Grit impregnated wheels

Grit impregnated woodworking wheels are widely used for finish sanding MDF edges. They are particularly successful on the more complicated profiles as the profile detail is maintained throughout the life of the wheel, subject only to periodic machine adjustment to take up any wear.

Grit impregnated wheels are manufactured by mixing grit in a polyurethane (PU) or polyvinyl alcohol (PVA) matrix. Wheels up to 200 mm diameter are available with grit particles in the range 40 to 320 but for MDF, the best results are obtained with 60 to 100 grit.

The sanding wheels can be shaped to the required profile by running them against a high density hardwood strip cut to the desired profile with saw cuts spaced at approximately 20 mm intervals along the length. The prepared moulding is pressed forcefully against the rotating wheel, across successive saw cuts, until the negative profile has been completely ground into the edge of the wheel. Sample hardwood profiled mouldings should be retained from each production batch for shaping wheels required for future production.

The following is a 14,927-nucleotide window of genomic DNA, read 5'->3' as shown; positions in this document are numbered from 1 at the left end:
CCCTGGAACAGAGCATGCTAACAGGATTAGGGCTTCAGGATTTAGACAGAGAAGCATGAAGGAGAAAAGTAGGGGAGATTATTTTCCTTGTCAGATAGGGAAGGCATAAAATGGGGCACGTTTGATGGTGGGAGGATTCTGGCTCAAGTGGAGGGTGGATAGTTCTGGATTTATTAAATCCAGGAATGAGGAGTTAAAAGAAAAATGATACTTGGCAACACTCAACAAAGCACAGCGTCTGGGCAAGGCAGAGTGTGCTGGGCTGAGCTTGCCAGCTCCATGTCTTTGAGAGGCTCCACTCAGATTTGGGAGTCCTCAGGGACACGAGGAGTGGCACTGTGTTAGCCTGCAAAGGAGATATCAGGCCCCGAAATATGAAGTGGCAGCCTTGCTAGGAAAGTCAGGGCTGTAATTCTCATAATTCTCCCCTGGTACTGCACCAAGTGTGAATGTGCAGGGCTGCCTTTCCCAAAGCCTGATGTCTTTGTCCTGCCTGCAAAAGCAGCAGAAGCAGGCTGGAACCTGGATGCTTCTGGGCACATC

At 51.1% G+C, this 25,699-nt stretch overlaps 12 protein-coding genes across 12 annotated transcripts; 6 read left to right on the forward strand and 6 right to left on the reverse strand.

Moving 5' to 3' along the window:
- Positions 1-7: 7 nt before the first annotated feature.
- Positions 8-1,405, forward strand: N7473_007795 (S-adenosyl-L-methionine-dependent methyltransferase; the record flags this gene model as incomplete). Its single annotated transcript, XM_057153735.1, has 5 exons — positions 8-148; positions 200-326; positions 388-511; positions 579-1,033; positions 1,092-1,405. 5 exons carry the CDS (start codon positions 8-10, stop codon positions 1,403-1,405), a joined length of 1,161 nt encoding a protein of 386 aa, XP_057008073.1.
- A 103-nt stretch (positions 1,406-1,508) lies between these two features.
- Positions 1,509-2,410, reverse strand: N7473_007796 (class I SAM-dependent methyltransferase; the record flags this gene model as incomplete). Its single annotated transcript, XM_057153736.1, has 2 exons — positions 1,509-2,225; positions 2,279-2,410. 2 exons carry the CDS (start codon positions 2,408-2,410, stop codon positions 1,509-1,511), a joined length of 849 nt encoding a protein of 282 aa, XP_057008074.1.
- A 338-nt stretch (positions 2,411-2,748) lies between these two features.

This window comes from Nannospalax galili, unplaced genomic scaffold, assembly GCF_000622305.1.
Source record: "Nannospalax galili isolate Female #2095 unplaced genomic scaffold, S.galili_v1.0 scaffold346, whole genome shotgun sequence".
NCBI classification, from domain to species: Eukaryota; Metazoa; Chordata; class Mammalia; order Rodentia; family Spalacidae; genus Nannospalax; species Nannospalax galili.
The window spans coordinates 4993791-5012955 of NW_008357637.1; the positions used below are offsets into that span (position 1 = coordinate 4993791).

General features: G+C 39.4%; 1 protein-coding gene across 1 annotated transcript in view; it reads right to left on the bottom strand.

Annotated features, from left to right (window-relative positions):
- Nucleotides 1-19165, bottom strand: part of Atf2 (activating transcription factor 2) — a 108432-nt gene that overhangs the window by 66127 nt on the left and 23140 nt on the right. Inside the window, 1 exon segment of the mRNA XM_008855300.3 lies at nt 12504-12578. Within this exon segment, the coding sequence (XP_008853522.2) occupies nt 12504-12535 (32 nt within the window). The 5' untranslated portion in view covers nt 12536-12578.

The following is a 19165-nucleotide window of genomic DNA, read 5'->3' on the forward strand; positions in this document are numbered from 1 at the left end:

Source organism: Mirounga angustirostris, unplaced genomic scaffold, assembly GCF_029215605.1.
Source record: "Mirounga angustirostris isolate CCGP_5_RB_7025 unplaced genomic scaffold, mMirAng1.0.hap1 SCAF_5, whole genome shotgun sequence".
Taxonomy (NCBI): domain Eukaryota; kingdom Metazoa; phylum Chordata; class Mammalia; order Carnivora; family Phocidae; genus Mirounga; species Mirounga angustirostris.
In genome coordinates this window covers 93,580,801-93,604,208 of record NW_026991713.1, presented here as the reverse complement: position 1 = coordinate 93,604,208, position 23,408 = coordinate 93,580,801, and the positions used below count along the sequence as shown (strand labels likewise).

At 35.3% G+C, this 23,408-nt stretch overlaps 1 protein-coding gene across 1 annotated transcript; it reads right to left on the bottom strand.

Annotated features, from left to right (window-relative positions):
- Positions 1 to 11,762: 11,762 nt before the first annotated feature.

Although abrasive wheels can be fitted to air operated machines and used by hand, the best results are obtained on through feed machines fitted with a swivel head with both vertical and horizontal adjustment to take up the wear on the wheel. Head speeds up to 1500 rpm are acceptable for wheel diameters up to 200 mm when using power feed machines.
With hand feed, the wheel diameter should not exceed 150 mm.

Small diameter abrasive wheels or points are available for sanding internal mouldings, the face grooves on MDF doors for instance. These wheels can be mounted on a CNC machine or on a custom made internal sander running at speeds up to 3000 rpm. They effectively sand the sides of the profile leaving the base to be finished by hand sanding.


Abrasive belts

Profiled edges in MDF can be sanded using a variation of the flat edge belt sander fitted with a pad made from hard felt or steel, premachined with the inverse of the required profile. A coated abrasive normally with a J weight, flexible cloth backing should be used to ensure that the belt conforms to the pad profile. Frictional effects when using steel pads are minimised by drilling small holes in the pad and maintaining a compressed air cushion between pad and belt.

With relatively simple profiles, one sanding head will be sufficient but an improved finish can be achieved using a two stage machine fitted with an 80 grit belt running against the feed, followed by a 120 grit belt running with the feed to knock down any projecting fibres. These machines operate at feed speeds in the range 5 to 25 m/min depending on the number of heads.